Statins reduce heart disease by 35% in the international HIV REPRIEVE study

Simon Collins, HIV i-Base

The largest randomised controlled study of statin therapy in people living with HIV has proved benefits earlier than expected, with all participants now being offered statins. [1, 2]

This international US-funded REPRIEVE study (NCT02344290) randomised just over 7,750 participants to either oral pitavastatin calcium (4 mg daily) or matched placebo.  Entry criteria included HIV positive adults aged 40 to 75, on ART with CD4 counts >100 cells/mm3.

Participants also could only have with low-to-moderate cardiovascular risk, when statins would not be routinely used. This definition included having a 10-year risk of serious cardiovascular events that was less than 10%. The study notes that pitavastatin was used because it has fewer drug interactions, other statins have similar lipid and anti-inflammatory properties.

The study started in 2015 and included more than 100 sites in the US, Canada, Thailand, South Africa, Brazil, Peru, Haiti, Zimbabwe, Botswana, Uganda and India.

A planned early interim analysis showed that people in the statin group had 35% fewer cardiovascular events including heart attacks and strokes, and the placebo arm has now closed early. All participants will be offered open-label pitavastatin and will continue to be followed until the planned end of the study.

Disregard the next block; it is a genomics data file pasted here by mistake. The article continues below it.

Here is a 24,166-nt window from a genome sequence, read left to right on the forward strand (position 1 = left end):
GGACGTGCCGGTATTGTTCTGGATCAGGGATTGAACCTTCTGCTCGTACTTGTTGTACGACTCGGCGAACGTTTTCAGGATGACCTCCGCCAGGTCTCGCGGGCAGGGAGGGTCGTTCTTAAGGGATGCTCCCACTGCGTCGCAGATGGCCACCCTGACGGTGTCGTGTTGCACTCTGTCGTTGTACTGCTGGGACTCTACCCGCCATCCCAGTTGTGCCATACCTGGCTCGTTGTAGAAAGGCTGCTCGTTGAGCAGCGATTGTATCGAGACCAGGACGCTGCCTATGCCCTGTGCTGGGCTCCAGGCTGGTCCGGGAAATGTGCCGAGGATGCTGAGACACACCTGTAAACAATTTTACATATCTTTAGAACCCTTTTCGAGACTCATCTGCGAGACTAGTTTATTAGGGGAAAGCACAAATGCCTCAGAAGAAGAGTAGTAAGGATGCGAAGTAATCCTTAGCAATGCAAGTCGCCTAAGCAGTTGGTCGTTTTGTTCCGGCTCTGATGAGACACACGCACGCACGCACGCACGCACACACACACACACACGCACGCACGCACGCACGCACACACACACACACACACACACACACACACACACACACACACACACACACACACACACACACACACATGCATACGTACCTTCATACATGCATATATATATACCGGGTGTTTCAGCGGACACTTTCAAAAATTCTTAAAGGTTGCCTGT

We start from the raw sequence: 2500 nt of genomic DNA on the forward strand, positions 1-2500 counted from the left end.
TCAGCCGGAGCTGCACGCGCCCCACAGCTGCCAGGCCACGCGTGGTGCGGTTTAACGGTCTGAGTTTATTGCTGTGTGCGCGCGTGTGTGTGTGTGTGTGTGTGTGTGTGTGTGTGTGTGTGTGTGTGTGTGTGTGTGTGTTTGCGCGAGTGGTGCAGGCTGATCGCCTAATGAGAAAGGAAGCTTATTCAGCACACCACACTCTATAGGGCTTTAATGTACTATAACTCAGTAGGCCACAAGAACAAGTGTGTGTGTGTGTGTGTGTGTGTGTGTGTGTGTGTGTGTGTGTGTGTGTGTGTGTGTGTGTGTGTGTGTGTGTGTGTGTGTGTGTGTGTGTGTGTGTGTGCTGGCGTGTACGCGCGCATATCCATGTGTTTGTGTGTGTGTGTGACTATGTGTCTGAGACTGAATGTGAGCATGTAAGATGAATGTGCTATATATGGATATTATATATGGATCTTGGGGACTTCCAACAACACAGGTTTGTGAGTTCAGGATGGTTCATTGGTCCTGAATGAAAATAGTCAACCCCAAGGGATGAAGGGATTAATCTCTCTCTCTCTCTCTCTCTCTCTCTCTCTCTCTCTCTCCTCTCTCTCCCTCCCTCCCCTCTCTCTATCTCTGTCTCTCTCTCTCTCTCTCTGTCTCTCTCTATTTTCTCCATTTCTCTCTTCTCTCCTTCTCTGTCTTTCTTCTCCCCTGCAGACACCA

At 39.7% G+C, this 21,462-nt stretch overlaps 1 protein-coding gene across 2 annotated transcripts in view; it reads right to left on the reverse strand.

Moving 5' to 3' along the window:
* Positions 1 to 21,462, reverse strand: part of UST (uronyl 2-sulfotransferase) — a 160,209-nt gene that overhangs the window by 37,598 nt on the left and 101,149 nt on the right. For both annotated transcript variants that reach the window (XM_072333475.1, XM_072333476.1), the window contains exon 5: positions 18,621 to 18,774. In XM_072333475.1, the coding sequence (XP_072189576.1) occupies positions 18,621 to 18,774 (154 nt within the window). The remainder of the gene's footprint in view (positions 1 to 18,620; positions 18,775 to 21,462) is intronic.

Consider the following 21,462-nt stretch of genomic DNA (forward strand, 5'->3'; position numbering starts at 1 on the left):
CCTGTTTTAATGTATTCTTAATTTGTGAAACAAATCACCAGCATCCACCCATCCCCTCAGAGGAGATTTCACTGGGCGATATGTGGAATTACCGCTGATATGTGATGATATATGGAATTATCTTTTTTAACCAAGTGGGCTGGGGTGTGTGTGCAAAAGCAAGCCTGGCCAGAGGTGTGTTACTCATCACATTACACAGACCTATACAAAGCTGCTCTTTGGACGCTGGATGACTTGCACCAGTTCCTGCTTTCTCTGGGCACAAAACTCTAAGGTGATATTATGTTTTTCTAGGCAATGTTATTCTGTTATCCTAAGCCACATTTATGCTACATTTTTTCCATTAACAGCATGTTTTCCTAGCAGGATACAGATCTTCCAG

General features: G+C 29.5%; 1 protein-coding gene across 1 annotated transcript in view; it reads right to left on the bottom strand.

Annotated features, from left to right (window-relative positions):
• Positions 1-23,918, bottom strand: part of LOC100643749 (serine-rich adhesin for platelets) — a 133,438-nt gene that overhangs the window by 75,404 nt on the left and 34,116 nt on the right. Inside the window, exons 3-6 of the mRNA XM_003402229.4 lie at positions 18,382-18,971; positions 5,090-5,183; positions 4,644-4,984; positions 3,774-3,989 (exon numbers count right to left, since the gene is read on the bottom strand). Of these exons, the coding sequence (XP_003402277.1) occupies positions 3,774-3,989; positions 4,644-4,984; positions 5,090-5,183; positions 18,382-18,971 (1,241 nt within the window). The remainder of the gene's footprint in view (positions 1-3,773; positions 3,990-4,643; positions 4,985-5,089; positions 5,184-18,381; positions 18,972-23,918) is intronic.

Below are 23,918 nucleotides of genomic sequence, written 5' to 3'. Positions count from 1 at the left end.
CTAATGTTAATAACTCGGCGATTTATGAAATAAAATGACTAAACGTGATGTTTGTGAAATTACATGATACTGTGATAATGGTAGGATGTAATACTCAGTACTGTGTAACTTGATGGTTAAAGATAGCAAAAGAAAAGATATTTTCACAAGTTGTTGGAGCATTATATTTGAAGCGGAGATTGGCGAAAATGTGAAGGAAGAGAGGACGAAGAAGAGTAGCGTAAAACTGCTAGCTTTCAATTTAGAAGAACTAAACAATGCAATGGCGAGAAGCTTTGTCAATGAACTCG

Important sub-studies in REPRIEVE include an analysis presented at CROI 2023 reporting that integrase inhibitors were associated with modestly higher BMI increases over two years, and that these were significantly higher in women and Black African/American participants. [3]

Although pitavastatin is approved and available in the UK, similar results would be expected with other statins that are available as genrics. [4]


Notably important in the context of HIV, a recent meta-analysis of three large RCTs in the general population and a related editorial comment, reported on the role of immune inflammation (measured as CRP) as a risk factor for cardiovascular disease in people taking statins. [5, 6]


  1. NIH press release. Daily statin reduces the risk of cardiovascular disease in people living with HIV large NIH study finds. (11 April 2023).
  2. Randomized Trial to Prevent Vascular Events in HIV (REPRIEVE) study website.
  3. Kileel E et al. Changes in body mass index with integrase inhibitor use in REPRIEVE. CROI 2023. Poster abstract 706.
  4. MHRA. Pitavastatin (Livazo).Summary of product characteristics (SPC) CALCIUM (download page) (direct PDF)
  5. Tardif J-C and Samuel M.  Inflammation contributes to cardiovascular risk in patients receiving statin therapy. Lancet, comment. 401(10384); p1245-1247. (15 April 2023).
  6. Ridker PM et al. Inflammation and cholesterol as predictors of cardiovascular events among patients receiving statin therapy: a collaborative analysis of three randomised trials. Lancet. 2023.

Links to other websites are current at date of posting but not maintained.